The significance of the concept of brand equity is fundamental to the modern understanding of marketing practices. Magnusson et al. (2019) define the customer-based brand equity approach as a body of associations that a consumer holds to a brand in their mind. For one, this issue is especially relevant when it comes to the effect of the country-of-origin. The case of Stolichnaya is a great example of how a brand’s association with a country might be almost a guarantee to the product’s quality – or a shameful stain to dispose of completely.
Product categories are an important and well-researched country-of-origin moderator. Magnusson et al. (2019) argue that product categories play a decisive role whenever a brand-country association has a meaningful impact on consumer evaluation. For example, consumer attitudes towards Russian products might be unfavorable due to negative attitude towards the country as a whole. However, in regards to specific product categories, association to Russia might be advantageous: such includes vodka, due to Russian vodka generally being perceived as that of high quality. It suggests that the country-of-origin effect works on several and/or differentiated levels.
Stolichnaya vodka is the perfect instance of such associations working for the benefit of the brand and then against it. The golden letters at the background of the building that used to be Moskva hotel are still recognizable by many. According to Ryabikova (2021), Stolichnaya was extremely popular in America in the 1970s and 1980s; moreover, it had its own slogan there: “Only vodka from Russia is genuine Russian vodka!”. However, its popularity in the United States diminished significantly due to the adverse response to the Soviet Union downing Korean Air Lines flight in 1983, reinforced by the state of the Cold War (Thomas, 2022). Stolichnaya’s place of the ultimate popular was taken by the Swedish vodka Absolut, although the Russian brand remained in the American market.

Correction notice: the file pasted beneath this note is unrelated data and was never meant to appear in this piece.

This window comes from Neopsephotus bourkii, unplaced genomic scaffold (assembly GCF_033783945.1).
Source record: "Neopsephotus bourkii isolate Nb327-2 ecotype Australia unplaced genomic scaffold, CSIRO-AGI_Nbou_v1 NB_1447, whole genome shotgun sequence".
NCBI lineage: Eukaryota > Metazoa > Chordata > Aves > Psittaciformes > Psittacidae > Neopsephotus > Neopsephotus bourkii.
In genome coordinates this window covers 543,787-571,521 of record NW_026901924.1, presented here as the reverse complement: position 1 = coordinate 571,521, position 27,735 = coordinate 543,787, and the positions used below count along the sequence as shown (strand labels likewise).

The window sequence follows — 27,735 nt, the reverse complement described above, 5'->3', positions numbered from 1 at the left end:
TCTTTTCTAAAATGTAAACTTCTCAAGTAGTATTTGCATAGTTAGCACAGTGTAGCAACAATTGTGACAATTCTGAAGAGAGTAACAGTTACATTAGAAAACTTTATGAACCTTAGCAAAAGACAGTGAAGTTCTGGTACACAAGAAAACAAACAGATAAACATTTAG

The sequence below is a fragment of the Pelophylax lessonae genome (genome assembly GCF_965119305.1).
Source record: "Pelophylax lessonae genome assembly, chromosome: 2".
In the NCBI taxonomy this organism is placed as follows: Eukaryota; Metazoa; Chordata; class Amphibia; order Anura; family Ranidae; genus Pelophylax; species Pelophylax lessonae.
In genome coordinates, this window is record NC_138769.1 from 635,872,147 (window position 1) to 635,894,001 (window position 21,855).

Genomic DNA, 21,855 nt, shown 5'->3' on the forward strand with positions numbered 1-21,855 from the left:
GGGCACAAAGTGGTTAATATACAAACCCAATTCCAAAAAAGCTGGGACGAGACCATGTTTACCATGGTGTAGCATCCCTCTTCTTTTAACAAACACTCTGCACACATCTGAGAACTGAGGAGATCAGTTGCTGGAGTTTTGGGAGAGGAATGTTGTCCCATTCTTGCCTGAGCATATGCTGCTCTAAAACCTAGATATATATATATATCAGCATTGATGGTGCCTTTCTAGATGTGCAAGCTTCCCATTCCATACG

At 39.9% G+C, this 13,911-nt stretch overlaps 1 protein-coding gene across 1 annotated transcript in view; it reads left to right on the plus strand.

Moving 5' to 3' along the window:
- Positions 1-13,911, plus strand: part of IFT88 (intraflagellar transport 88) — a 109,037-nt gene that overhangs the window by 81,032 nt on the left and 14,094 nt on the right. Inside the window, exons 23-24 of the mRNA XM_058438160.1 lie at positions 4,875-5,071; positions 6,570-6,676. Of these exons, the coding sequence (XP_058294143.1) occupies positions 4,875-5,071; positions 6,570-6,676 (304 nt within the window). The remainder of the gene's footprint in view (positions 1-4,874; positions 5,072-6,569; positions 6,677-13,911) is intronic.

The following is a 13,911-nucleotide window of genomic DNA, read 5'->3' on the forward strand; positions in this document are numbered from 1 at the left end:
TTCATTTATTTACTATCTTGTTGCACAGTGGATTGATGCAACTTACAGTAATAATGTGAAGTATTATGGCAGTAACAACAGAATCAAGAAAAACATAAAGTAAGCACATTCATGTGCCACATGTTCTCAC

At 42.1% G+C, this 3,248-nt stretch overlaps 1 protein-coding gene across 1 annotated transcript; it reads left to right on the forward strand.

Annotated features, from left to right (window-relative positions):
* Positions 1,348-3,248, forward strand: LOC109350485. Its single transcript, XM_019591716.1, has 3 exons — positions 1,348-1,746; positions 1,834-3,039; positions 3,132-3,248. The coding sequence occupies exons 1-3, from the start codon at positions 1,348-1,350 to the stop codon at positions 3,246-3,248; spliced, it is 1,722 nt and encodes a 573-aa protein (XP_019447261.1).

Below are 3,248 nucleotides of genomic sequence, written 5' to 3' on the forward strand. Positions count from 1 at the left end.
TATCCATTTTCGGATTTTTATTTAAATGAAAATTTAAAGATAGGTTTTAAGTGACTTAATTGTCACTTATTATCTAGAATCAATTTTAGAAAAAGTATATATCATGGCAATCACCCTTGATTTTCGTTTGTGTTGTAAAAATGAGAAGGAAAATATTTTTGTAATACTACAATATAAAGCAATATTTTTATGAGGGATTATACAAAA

Associations with Russia have caused Stolichnaya trouble more recently, too. According to Nurin (2018), in 2013, #DumpStoli – Stoli being a nickname for the brand’s name – became a trend on social media. Stolichnaya was encouraged to be boycotted due to its Russian heritage due to the passing of discriminatory laws against gay people by the Russian government; the crisis, however, was survived. Unfortunately, Russia’s invasion of Ukraine prompted the brand’s owners to officially change their iconic name to Stoli. The associations with what is currently going on seem to be too strong of a blow for Stolichnaya to survive.
In any case, it does not mean much to the United States; the country is reported to be switching from vodka to whiskey and tequila. According to Thomas (2022), by the end of this year, the whiskey category is expected to overtake vodka by volume. This is great news for one of the most popular and beloved whiskey brands, Jack Daniel’s. When it comes to secondary brand associations, one of them is an image of a gentleman. Jack Daniel’s long history, exquisite design of the bottle, and their approach to advertisements gives the impression that this whiskey is the drink for the classiest. Another association, however strange it may look, is a rock star image. Thanks to the bran’s use of popular musicians as ambassadors for the brand, every Jack Daniel’s drinker can associate themselves with the greats. Both of these give brand a stronger appeal, attracting the consumers and money, as they are two classical images from which a person can choose the one they like better.
Additional association that could strengthen the brand’s image might be the one of a cowboy. It is very much in a spirit of that old times feel that Jack Daniel’s uses to promote its brand and could reinforce its associations with America. As one can see, proper marketing is one of the main things that determine the brand’s success. A company might want to rebrand or add another layer to their branding to keep pace with the times. However, sometimes companies rebrand to avoid negative associations and take a stand. Either way, if a brand is great, it will find ways to survive.
Magnusson, P., Westjohn, S. A., & Sirianni, N. J. (2019). Beyond country image favorability: How brand positioning via country personality stereotypes enhances brand evaluations. Journal of International Business Studies, 50(3), 318-338.
Nurin, T. (2018). Stoli vodka releases tribute bottle to Harvey Milk, a continued effort in supporting LGBTQ community. Forbes.
Ryabikova, V. (2021). 10 brands born in the USSR and popular still. Russia Beyond.
Thomas, I. (2022). For vodka, America’s most-popular spirit, the trouble started before Russia invaded Ukraine. CNBC.